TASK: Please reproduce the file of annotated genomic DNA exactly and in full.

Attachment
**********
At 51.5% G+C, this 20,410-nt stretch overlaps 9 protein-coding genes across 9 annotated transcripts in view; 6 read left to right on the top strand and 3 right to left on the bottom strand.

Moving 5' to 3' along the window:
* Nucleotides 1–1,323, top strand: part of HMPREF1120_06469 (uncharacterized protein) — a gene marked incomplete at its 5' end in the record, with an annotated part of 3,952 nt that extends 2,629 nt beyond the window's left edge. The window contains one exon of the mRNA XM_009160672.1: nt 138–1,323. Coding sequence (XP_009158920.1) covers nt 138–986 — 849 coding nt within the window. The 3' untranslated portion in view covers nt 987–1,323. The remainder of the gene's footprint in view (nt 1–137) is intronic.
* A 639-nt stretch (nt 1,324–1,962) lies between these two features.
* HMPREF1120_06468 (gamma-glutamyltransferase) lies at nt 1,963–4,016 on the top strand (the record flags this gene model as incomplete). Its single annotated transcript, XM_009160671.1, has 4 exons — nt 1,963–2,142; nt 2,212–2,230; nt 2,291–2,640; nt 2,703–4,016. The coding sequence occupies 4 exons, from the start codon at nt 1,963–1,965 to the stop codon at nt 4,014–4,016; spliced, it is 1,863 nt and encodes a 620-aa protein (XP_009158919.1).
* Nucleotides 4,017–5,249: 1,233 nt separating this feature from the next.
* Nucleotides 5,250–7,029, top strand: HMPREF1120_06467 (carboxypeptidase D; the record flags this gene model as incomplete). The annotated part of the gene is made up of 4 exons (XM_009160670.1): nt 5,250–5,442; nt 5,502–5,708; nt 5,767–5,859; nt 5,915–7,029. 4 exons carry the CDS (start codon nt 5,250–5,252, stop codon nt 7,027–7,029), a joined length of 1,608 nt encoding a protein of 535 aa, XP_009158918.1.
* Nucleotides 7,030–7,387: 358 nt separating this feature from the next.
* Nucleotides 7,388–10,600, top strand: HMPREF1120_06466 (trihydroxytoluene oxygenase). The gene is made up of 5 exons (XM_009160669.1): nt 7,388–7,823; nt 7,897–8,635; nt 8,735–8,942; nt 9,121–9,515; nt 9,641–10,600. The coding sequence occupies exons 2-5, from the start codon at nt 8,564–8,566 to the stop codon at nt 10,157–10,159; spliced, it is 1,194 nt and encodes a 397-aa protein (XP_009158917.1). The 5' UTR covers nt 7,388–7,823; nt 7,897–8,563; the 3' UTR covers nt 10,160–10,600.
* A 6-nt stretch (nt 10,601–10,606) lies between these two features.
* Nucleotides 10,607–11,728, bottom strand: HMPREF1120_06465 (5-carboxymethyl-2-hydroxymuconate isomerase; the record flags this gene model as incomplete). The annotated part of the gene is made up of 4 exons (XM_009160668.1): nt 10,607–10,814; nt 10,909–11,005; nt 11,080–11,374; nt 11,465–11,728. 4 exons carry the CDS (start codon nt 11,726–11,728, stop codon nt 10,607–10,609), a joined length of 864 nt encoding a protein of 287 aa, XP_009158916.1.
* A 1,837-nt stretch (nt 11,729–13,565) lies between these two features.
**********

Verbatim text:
At 51.5% G+C, this 20,410-nt stretch overlaps 9 protein-coding genes across 9 annotated transcripts in view; 6 read left to right on the top strand and 3 right to left on the bottom strand.

Moving 5' to 3' along the window:
* Nucleotides 1–1,323, top strand: part of HMPREF1120_06469 (uncharacterized protein) — a gene marked incomplete at its 5' end in the record, with an annotated part of 3,952 nt that extends 2,629 nt beyond the window's left edge. The window contains one exon of the mRNA XM_009160672.1: nt 138–1,323. Coding sequence (XP_009158920.1) covers nt 138–986 — 849 coding nt within the window. The 3' untranslated portion in view covers nt 987–1,323. The remainder of the gene's footprint in view (nt 1–137) is intronic.
* A 639-nt stretch (nt 1,324–1,962) lies between these two features.
* HMPREF1120_06468 (gamma-glutamyltransferase) lies at nt 1,963–4,016 on the top strand (the record flags this gene model as incomplete). Its single annotated transcript, XM_009160671.1, has 4 exons — nt 1,963–2,142; nt 2,212–2,230; nt 2,291–2,640; nt 2,703–4,016. The coding sequence occupies 4 exons, from the start codon at nt 1,963–1,965 to the stop codon at nt 4,014–4,016; spliced, it is 1,863 nt and encodes a 620-aa protein (XP_009158919.1).
* Nucleotides 4,017–5,249: 1,233 nt separating this feature from the next.
* Nucleotides 5,250–7,029, top strand: HMPREF1120_06467 (carboxypeptidase D; the record flags this gene model as incomplete). The annotated part of the gene is made up of 4 exons (XM_009160670.1): nt 5,250–5,442; nt 5,502–5,708; nt 5,767–5,859; nt 5,915–7,029. 4 exons carry the CDS (start codon nt 5,250–5,252, stop codon nt 7,027–7,029), a joined length of 1,608 nt encoding a protein of 535 aa, XP_009158918.1.
* Nucleotides 7,030–7,387: 358 nt separating this feature from the next.
* Nucleotides 7,388–10,600, top strand: HMPREF1120_06466 (trihydroxytoluene oxygenase). The gene is made up of 5 exons (XM_009160669.1): nt 7,388–7,823; nt 7,897–8,635; nt 8,735–8,942; nt 9,121–9,515; nt 9,641–10,600. The coding sequence occupies exons 2-5, from the start codon at nt 8,564–8,566 to the stop codon at nt 10,157–10,159; spliced, it is 1,194 nt and encodes a 397-aa protein (XP_009158917.1). The 5' UTR covers nt 7,388–7,823; nt 7,897–8,563; the 3' UTR covers nt 10,160–10,600.
* A 6-nt stretch (nt 10,601–10,606) lies between these two features.
* Nucleotides 10,607–11,728, bottom strand: HMPREF1120_06465 (5-carboxymethyl-2-hydroxymuconate isomerase; the record flags this gene model as incomplete). The annotated part of the gene is made up of 4 exons (XM_009160668.1): nt 10,607–10,814; nt 10,909–11,005; nt 11,080–11,374; nt 11,465–11,728. 4 exons carry the CDS (start codon nt 11,726–11,728, stop codon nt 10,607–10,609), a joined length of 864 nt encoding a protein of 287 aa, XP_009158916.1.
* A 1,837-nt stretch (nt 11,729–13,565) lies between these two features.